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Fraud & Identity Theft

Enterprises See 30 Percent Rise in Phone Fraud: Report

86 Million Scam Calls Made to US Consumers Every Month, Says Pindrop Security

Based on data from its “telephony honeypot,” anti-fraud company Pindrop Security has determined that the number of scam calls aimed at enterprises has increased by 30 percent since 2013.

86 Million Scam Calls Made to US Consumers Every Month, Says Pindrop Security

Based on data from its “telephony honeypot,” anti-fraud company Pindrop Security has determined that the number of scam calls aimed at enterprises has increased by 30 percent since 2013.

According to the State of Phone Fraud 2014-2015 report published by Pindrop on Wednesday, financial institutions are the most attractive target for fraudsters.

The company says card issuers are the most impacted, with a fraud call rate of 1 in every 900 calls. Banks and brokerages report a fraud call rate of 1 in every 2,650, respectively 1 in every 3,000 calls.

“The higher rate of phone fraud for card issuers can be attributed to the fact that credit cards are one of the most common ways for the public to complete transactions, and thus card numbers are at greater risk for theft,” Pindrop noted in its report. “Compared to credit card numbers, banking or brokerage account numbers are less widely distributed. The less an account number is distributed across channels, the less likely it is to be at risk for fraud.”

Financial institutions risk exposing an average of $7-15 million to phone fraud every year, the report shows.

Retailers, including online retailers, are also targeted by scammers. The average fraud call rate in the case of retailers is 1 in 1,000 calls, but the rate increases for products that are easy to resell, Pindrop Security noted.

Consumers are an attractive target for phone scammers. In the United States, consumers receive 86.2 million scam calls every month, with 2.5 percent getting at least one robocall each week. Pindrop says 36 million of the scam calls made to US consumers can be traced to one of the 25 most common schemes, such as technical support and IRS scams.

According to Pindrop Security, phone fraud rates are similar in all economically developed countries. For example, strict privacy and security regulations in the United Kingdom don’t seem to have a positive effect on fraud rates compared to the United States.

Pindrop has determined that 64 percent of fraud calls originate in a country other than the victim’s country. The attackers can use spoofing technology to mask their real phone number and make it appear as if they are calling from the target’s country. However, it’s worth noting that international fraudsters mainly target English-speaking countries.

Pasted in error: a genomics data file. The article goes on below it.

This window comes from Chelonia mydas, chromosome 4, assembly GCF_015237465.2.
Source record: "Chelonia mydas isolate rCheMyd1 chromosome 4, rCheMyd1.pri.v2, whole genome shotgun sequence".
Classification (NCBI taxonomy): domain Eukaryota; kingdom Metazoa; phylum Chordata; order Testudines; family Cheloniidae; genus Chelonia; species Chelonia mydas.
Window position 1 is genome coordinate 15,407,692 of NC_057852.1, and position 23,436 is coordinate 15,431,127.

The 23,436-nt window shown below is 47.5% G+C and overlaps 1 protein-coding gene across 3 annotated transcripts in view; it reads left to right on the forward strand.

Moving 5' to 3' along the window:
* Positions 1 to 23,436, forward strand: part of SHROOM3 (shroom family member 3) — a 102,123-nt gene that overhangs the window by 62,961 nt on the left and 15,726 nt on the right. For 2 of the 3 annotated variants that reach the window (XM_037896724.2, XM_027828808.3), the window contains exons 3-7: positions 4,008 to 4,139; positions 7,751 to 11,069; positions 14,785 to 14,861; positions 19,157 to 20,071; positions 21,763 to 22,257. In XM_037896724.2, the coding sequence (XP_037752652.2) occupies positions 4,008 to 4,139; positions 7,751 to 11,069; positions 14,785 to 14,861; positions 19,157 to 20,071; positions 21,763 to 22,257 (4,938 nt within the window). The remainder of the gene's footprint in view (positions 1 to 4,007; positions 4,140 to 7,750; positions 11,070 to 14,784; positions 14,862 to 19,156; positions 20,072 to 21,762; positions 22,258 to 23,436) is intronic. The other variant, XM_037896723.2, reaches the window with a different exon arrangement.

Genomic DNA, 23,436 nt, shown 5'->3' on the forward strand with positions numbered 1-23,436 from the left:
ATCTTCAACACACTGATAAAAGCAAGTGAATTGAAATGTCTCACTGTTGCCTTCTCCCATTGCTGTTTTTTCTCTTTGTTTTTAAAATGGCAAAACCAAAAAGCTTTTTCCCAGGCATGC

Voice over IP (VoIP) is an important factor in the increase of international fraud calls. Scammers can use free, cheap or stolen VoIP accounts to carry out their operations. Pindrop has determined that while only 7.8 percent of the general public uses VoIP to make phone calls, fraudsters use it for 53 percent of their calls.

While VoIP is the attackers’ favorite calling method, mobile devices, particularly so-called “burner phones,” are increasingly used, surpassing landlines.

“These attackers are sophisticated, using a variety of tactics, including automation, working in criminal rings and using both the phone and cyber channel to make tracking their actions more difficult,” said Matt Garland, vice president of research at Pindrop Security and head of Pindrop Labs. “As major data breaches such as Anthem and Target have occurred, attackers have found the phone channel to be the vulnerable underbelly for corporations and consumers, allowing them to monetize the breaches through social engineering and account takeovers.”

The complete State of Phone Fraud 2014-2015 report is available online.

Written By

Eduard Kovacs (@EduardKovacs) is a contributing editor at SecurityWeek. He worked as a high school IT teacher for two years before starting a career in journalism as Softpedia’s security news reporter. Eduard holds a bachelor’s degree in industrial informatics and a master’s degree in computer techniques applied in electrical engineering.

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